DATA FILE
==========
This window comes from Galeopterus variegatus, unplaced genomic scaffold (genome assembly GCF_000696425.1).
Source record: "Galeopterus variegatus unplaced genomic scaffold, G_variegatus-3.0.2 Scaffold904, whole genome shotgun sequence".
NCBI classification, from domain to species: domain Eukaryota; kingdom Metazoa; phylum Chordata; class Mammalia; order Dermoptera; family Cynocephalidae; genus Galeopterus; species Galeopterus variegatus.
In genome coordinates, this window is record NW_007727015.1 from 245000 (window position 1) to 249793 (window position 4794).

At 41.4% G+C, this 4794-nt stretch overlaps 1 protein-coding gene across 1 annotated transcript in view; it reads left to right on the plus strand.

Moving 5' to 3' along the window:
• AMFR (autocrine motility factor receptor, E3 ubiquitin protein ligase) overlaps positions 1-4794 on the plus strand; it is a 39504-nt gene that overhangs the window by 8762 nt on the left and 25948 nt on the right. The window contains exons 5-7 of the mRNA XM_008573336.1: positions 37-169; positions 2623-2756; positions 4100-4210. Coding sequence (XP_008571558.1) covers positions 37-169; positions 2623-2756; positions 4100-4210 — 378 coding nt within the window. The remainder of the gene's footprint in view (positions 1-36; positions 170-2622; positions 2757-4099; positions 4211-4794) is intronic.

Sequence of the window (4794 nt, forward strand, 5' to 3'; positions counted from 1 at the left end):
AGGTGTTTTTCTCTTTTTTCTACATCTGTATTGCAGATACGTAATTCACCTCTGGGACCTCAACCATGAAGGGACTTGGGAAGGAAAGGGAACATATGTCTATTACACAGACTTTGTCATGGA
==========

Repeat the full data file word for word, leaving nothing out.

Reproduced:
This window comes from Galeopterus variegatus, unplaced genomic scaffold (genome assembly GCF_000696425.1).
Source record: "Galeopterus variegatus unplaced genomic scaffold, G_variegatus-3.0.2 Scaffold904, whole genome shotgun sequence".
NCBI classification, from domain to species: domain Eukaryota; kingdom Metazoa; phylum Chordata; class Mammalia; order Dermoptera; family Cynocephalidae; genus Galeopterus; species Galeopterus variegatus.
In genome coordinates, this window is record NW_007727015.1 from 245000 (window position 1) to 249793 (window position 4794).

At 41.4% G+C, this 4794-nt stretch overlaps 1 protein-coding gene across 1 annotated transcript in view; it reads left to right on the plus strand.

Moving 5' to 3' along the window:
• AMFR (autocrine motility factor receptor, E3 ubiquitin protein ligase) overlaps positions 1-4794 on the plus strand; it is a 39504-nt gene that overhangs the window by 8762 nt on the left and 25948 nt on the right. The window contains exons 5-7 of the mRNA XM_008573336.1: positions 37-169; positions 2623-2756; positions 4100-4210. Coding sequence (XP_008571558.1) covers positions 37-169; positions 2623-2756; positions 4100-4210 — 378 coding nt within the window. The remainder of the gene's footprint in view (positions 1-36; positions 170-2622; positions 2757-4099; positions 4211-4794) is intronic.

Sequence of the window (4794 nt, forward strand, 5' to 3'; positions counted from 1 at the left end):
AGGTGTTTTTCTCTTTTTTCTACATCTGTATTGCAGATACGTAATTCACCTCTGGGACCTCAACCATGAAGGGACTTGGGAAGGAAAGGGAACATATGTCTATTACACAGACTTTGTCATGGA